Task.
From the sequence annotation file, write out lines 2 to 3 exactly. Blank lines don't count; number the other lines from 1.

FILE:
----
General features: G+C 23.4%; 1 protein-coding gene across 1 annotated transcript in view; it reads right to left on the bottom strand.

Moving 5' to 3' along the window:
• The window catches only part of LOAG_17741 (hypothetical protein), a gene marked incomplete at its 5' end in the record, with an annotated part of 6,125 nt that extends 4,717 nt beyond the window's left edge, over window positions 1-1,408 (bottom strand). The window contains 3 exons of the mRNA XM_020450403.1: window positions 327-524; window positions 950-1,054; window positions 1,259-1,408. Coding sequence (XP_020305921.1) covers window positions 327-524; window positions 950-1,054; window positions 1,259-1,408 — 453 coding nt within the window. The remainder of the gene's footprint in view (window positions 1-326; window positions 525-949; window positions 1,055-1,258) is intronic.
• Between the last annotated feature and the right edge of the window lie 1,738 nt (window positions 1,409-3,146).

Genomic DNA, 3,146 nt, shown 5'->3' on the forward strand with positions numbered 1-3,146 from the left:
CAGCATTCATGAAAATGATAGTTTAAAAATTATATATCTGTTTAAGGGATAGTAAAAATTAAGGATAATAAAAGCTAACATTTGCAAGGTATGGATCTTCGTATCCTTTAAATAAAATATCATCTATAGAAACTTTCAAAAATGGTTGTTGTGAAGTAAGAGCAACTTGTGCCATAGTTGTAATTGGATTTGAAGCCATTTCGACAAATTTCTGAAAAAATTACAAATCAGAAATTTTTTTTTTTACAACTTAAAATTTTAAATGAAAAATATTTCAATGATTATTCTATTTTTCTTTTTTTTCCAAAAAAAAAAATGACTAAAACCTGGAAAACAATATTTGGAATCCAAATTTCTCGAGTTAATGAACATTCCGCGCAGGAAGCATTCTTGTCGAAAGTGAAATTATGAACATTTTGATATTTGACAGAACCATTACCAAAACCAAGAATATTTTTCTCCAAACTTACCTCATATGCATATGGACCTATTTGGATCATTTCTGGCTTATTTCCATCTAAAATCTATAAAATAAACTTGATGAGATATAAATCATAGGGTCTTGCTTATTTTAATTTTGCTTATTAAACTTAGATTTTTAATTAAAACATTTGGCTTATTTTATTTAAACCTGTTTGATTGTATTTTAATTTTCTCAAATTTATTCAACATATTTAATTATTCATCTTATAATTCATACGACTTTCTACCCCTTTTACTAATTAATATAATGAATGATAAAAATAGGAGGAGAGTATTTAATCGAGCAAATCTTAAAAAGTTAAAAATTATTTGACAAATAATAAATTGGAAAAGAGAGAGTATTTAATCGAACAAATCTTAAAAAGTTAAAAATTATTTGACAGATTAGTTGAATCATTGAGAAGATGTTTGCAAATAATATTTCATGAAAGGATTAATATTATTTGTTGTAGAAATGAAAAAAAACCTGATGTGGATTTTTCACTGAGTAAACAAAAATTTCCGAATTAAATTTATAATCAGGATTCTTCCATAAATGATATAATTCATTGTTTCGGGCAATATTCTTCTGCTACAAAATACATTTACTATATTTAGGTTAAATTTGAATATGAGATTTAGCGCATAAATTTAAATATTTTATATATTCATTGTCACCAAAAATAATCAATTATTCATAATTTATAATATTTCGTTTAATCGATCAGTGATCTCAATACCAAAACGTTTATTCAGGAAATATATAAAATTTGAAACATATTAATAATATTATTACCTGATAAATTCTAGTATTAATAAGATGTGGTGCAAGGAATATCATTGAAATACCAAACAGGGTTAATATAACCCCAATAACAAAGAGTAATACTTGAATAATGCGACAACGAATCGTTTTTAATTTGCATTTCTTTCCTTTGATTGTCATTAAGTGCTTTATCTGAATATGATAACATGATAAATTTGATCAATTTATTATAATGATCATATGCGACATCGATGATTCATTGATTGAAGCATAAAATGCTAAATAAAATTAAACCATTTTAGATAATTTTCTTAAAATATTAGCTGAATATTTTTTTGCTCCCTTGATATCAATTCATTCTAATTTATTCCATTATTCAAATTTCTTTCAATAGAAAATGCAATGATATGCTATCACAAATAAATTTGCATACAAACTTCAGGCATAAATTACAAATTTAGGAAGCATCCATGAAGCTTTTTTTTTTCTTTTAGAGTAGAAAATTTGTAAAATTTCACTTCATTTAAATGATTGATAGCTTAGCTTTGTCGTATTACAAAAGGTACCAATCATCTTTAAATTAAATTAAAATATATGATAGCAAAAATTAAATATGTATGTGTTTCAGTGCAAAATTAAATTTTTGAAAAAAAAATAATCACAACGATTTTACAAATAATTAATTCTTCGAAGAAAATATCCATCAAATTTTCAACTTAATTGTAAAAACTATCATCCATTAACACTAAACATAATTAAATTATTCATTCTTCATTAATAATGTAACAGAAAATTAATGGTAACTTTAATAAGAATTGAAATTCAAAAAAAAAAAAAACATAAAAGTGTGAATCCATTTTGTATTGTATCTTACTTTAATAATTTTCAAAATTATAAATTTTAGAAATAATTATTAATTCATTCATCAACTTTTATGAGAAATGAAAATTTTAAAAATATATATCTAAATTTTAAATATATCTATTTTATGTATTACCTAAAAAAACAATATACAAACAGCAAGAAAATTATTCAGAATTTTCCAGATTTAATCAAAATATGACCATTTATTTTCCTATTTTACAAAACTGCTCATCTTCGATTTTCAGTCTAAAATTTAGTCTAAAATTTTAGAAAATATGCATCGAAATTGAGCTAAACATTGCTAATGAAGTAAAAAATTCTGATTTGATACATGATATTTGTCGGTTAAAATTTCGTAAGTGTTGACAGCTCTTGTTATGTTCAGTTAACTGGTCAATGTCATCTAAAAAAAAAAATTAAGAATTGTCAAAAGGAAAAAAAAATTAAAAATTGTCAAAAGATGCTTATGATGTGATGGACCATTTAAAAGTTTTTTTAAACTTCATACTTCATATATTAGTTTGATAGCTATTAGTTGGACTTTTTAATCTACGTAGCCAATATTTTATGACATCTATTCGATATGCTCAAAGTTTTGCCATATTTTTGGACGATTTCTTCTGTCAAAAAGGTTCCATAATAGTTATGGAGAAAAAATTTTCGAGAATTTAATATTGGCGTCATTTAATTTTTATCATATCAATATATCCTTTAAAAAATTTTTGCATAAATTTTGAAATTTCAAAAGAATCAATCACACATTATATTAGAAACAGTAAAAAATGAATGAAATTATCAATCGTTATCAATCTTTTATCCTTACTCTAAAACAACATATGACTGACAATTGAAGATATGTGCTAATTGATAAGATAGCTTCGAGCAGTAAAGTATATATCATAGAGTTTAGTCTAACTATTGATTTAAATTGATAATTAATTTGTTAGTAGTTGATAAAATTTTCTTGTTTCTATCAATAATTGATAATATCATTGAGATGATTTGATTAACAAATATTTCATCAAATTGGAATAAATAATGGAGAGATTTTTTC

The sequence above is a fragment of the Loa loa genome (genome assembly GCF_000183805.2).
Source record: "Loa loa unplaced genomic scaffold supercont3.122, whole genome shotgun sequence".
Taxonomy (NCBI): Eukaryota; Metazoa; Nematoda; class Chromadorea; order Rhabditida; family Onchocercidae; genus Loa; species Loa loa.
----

Moving 5' to 3' along the window:
• The window catches only part of LOAG_17741 (hypothetical protein), a gene marked incomplete at its 5' end in the record, with an annotated part of 6,125 nt that extends 4,717 nt beyond the window's left edge, over window positions 1-1,408 (bottom strand). The window contains 3 exons of the mRNA XM_020450403.1: window positions 327-524; window positions 950-1,054; window positions 1,259-1,408. Coding sequence (XP_020305921.1) covers window positions 327-524; window positions 950-1,054; window positions 1,259-1,408 — 453 coding nt within the window. The remainder of the gene's footprint in view (window positions 1-326; window positions 525-949; window positions 1,055-1,258) is intronic.